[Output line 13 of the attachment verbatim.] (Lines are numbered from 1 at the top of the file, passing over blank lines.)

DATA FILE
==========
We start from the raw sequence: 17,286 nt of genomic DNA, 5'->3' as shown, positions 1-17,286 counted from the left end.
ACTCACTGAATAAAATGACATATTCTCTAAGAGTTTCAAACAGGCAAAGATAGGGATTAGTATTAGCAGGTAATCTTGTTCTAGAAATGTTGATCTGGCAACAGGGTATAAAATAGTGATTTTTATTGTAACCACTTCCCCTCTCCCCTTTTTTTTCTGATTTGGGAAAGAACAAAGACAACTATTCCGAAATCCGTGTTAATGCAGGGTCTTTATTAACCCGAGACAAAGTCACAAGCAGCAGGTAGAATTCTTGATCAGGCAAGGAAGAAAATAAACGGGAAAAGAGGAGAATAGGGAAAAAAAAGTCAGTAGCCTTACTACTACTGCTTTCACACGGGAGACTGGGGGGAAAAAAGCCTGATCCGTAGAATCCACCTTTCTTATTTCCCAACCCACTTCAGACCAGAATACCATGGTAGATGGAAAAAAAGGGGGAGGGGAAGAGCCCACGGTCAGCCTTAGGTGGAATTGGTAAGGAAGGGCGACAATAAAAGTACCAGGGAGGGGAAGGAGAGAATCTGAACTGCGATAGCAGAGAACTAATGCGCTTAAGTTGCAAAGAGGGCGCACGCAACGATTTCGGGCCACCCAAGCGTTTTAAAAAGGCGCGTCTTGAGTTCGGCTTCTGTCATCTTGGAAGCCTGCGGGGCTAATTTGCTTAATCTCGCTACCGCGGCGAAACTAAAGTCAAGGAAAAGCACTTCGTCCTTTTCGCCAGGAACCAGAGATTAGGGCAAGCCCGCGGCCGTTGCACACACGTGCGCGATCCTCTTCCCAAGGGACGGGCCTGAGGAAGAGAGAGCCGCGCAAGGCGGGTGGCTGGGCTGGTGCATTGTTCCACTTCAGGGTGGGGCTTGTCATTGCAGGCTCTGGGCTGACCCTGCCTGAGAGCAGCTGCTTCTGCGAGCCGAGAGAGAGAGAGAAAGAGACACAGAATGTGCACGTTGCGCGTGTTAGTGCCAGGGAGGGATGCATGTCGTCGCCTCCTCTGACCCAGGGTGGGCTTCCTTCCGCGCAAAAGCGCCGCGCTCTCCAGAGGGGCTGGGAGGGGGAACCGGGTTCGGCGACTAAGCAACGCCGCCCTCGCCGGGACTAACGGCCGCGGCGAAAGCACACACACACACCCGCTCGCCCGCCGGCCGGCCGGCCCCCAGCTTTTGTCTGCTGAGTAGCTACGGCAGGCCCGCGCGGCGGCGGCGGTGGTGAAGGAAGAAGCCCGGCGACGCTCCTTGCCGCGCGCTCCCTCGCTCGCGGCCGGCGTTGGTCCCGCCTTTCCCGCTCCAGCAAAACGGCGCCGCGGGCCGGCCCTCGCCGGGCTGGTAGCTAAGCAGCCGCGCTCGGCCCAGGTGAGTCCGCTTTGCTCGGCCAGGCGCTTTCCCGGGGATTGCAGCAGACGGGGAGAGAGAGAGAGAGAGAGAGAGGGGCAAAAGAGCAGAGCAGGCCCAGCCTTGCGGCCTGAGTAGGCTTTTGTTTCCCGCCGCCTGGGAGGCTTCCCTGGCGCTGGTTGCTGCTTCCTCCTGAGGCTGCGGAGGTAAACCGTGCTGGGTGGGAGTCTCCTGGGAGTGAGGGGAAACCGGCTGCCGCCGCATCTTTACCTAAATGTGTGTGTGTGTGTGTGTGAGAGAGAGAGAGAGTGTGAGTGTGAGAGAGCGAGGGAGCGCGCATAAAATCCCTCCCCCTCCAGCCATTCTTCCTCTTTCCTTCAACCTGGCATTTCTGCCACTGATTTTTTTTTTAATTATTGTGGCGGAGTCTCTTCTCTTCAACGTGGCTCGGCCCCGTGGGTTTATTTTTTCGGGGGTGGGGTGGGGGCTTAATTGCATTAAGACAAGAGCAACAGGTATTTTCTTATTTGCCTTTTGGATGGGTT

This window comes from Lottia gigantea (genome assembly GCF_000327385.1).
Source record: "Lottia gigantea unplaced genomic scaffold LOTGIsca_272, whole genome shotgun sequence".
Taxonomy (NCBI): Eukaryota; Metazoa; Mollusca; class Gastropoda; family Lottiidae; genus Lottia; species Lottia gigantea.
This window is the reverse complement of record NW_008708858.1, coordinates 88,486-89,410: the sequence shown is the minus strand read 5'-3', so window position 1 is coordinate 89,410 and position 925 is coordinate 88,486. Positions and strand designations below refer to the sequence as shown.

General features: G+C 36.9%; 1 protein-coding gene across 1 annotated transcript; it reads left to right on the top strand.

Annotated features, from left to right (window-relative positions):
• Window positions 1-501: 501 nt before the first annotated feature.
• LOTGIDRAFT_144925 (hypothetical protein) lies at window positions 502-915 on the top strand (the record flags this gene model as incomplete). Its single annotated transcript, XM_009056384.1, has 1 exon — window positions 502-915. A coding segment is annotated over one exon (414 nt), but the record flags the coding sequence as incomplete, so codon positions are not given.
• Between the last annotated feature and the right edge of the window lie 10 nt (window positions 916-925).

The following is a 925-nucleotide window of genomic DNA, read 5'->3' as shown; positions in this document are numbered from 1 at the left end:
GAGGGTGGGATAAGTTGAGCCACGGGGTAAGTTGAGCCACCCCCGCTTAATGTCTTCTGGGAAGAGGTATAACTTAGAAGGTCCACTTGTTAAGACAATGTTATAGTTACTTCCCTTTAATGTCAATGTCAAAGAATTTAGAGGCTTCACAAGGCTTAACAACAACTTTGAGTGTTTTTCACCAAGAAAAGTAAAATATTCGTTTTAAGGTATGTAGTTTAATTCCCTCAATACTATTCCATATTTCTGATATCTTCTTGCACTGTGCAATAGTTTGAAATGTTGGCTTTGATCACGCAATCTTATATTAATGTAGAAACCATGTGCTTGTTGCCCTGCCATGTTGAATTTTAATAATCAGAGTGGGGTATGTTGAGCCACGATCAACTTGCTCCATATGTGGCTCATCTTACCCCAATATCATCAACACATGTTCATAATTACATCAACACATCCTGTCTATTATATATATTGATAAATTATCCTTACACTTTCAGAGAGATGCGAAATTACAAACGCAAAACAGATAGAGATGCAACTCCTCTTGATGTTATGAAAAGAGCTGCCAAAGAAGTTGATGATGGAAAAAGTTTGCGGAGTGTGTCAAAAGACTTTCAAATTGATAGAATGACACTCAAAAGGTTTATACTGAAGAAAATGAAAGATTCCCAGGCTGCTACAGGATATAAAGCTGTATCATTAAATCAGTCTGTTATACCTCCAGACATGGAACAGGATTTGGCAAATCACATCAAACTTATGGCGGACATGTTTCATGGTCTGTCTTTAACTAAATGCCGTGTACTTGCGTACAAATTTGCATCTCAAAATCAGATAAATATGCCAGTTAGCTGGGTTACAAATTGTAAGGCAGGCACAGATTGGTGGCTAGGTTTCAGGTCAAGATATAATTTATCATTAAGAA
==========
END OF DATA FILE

GAGGGTGGGATAAGTTGAGCCACGGGGTAAGTTGAGCCACCCCCGCTTAATGTCTTCTGGGAAGAGGTATAACTTAGAAGGTCCACTTGTTAAGACAATGTTATAGTTACTTCCCTTTAATGTCAATGTCAAAGAATTTAGAGGCTTCACAAGGCTTAACAACAACTTTGAGTGTTTTTCACCAAGAAAAGTAAAATATTCGTTTTAAGGTATGTAGTTTAATTCCCTCAATACTATTCCATATTTCTGATATCTTCTTGCACTGTGCAATAGTTTGAAATGTTGGCTTTGATCACGCAATCTTATATTAATGTAGAAACCATGTGCTTGTTGCCCTGCCATGTTGAATTTTAATAATCAGAGTGGGGTATGTTGAGCCACGATCAACTTGCTCCATATGTGGCTCATCTTACCCCAATATCATCAACACATGTTCATAATTACATCAACACATCCTGTCTATTATATATATTGATAAATTATCCTTACACTTTCAGAGAGATGCGAAATTACAAACGCAAAACAGATAGAGATGCAACTCCTCTTGATGTTATGAAAAGAGCTGCCAAAGAAGTTGATGATGGAAAAAGTTTGCGGAGTGTGTCAAAAGACTTTCAAATTGATAGAATGACACTCAAAAGGTTTATACTGAAGAAAATGAAAGATTCCCAGGCTGCTACAGGATATAAAGCTGTATCATTAAATCAGTCTGTTATACCTCCAGACATGGAACAGGATTTGGCAAATCACATCAAACTTATGGCGGACATGTTTCATGGTCTGTCTTTAACTAAATGCCGTGTACTTGCGTACAAATTTGCATCTCAAAATCAGATAAATATGCCAGTTAGCTGGGTTACAAATTGTAAGGCAGGCACAGATTGGTGGCTAGGTTTCAGGTCAAGATATAATTTATCATTAAGAA